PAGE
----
Two West Coast Women Who Are Shaping How We Eat
Making products with familial and international roots, these makers build reputations on small batches, fair workplaces, and good ingredients
We periodically spotlight producers we like as a partnership. Today’s duo comes from the West Coast: Robin Koda of Koda Farms in California and Nikki Guerrero of Hot Mama Salsa in Oregon.
What rice should taste like
“We are located in a poor area,” Robin Koda told me on a phone call earlier this week. “Labor has always been a challenge here.”
Yet even through Covid, the family business is making things work.
Koda Farms in South Dos Palos, California is legendary in some circles as one of the oldest family-owned and operated farms in the state. Koda Farms grows rice that has flavor — a departure from bland commodity rice you’d find in a grocery store. Though heirloom varietals have a shorter shelf life, characteristics make it a gourmet’s go-to, from the mildly sweet white Kokuho Rose that’s starchy with a clean finish to the sweeter Sho-Chiku-Bai mochi-style rice. Mark uses it, along with restaurants like Superiority Burger in New York, and Mister Jiu’s in San Francisco, among others.
Koda Farms was started by Robin’s grandfather, Keisaburo Koda, from Japan, who moved to California in 1908. Between the ‘20s and the ‘30s, he moved his family to the San Joaquin Valley in central California, where he set up a rice farm and mill — following the footsteps of his father, who was a rice miller and broker in Japan. The year 1941 led to the family’s internment in a camp, and, upon their release in 1945, they found their farm liquidated and had to rebuild, at which point his sons joined the family business and helped in expanding the acreage as well as varieties of rice grown on the farm. In the ‘60’s they enlisted the help of specialty breeders to develop their heirloom medium-grain rice by crossing Japanese short-grain and Syrian long-grain varieties, resulting in medium-grain Kokuho Rose as well as Sho-Chiku-Bai Sweet Rice. The farm also mills rice flours. (You can find out more about their Japanese rice here.)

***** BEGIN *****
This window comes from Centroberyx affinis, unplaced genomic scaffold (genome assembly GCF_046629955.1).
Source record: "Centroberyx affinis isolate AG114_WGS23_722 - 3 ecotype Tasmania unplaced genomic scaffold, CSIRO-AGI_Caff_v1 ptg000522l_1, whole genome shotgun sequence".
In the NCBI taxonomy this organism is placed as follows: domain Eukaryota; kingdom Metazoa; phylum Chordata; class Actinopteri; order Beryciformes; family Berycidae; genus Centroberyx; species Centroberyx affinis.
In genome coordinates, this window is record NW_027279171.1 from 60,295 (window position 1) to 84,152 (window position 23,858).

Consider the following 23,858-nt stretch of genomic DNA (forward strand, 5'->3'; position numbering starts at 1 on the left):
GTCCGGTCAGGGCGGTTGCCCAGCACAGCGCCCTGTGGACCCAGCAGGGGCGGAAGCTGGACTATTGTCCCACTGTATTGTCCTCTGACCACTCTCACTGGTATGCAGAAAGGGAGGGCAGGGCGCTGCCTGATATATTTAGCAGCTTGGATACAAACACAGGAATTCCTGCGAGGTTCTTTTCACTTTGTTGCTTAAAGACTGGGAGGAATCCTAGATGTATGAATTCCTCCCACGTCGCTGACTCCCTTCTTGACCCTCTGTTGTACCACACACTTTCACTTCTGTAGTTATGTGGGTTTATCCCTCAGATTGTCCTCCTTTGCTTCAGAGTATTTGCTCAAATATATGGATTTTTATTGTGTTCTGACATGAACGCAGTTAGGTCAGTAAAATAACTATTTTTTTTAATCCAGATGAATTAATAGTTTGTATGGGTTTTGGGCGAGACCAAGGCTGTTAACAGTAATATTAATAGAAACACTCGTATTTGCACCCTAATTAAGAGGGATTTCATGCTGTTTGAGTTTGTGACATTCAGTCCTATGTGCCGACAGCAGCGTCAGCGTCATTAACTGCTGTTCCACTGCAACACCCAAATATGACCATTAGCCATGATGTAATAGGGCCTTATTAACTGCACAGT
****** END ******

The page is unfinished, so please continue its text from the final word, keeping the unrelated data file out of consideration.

During the lockdown, people hoarded products, Robin observed, and orders were bonkers. “It was wasteful and short-sighted,” she said. But unlike commodity products, which are seeing backups around the country, a rice order from Koda Farms is on time or closer to it because there are fewer go-betweens from farm to table.
Robin maintains that rice should be tasty in its own right and cites her family's emotional legacy and commitment to quality. It doesn’t need condiments for flavor: It stands on its own.
‘If I started with the chile oils in 2008, there’s no way people would have bought them.’
Nikki Guerrero said it’s common to see dried chiles in oil on the table in a Mexican household. Yet she didn't launch a business making it. Instead, her little Portland, Oregon company, Hot Mama Salsa, launched making fresh salsa she’d sell at local shops and farmers markets back in 2008. This was something that the Portland market wanted,” she said of her four fresh salsas, starting with her family recipe, Gramal’s Chilie Salsa, with stewed jalapeños, tomatoes, cilantro, garlic, and onions.
Having moved to Oregon from the Southwest, Nikki launched her business with the help of a friend from Arizona who bought a market in North Portland; her friend was “dreaming of having fresh chips and salsa on the shelves just like home.” To make it happen, she brokered Nikki access to wholesale ingredients and a workspace, then sold her salsas at the shop.
Slowly but surely, getting Nikki’s name out there and building customer loyalty has allowed her to expand to include hot sauces and Mexican chile oil. “If I started with the chile oils in 2008, there’s no way people would have bought them,” she said. The oils include a traditional Chilie de Arbol and the least hot Guajillo option. There’s also the captivating Smoky Coffee Chilie Oil that evokes the flavors of a mole, made with four dried Mexican dried chiles toasted in peanut oil with black garlic, ground coffee, and sesame seeds.
While she now employs about a dozen workers, her goal is to maintain a circular economy, “so our businesses support each other," she said. Of her work, she said, “It’s a real honor to share my culture, my family, and my love of chiles."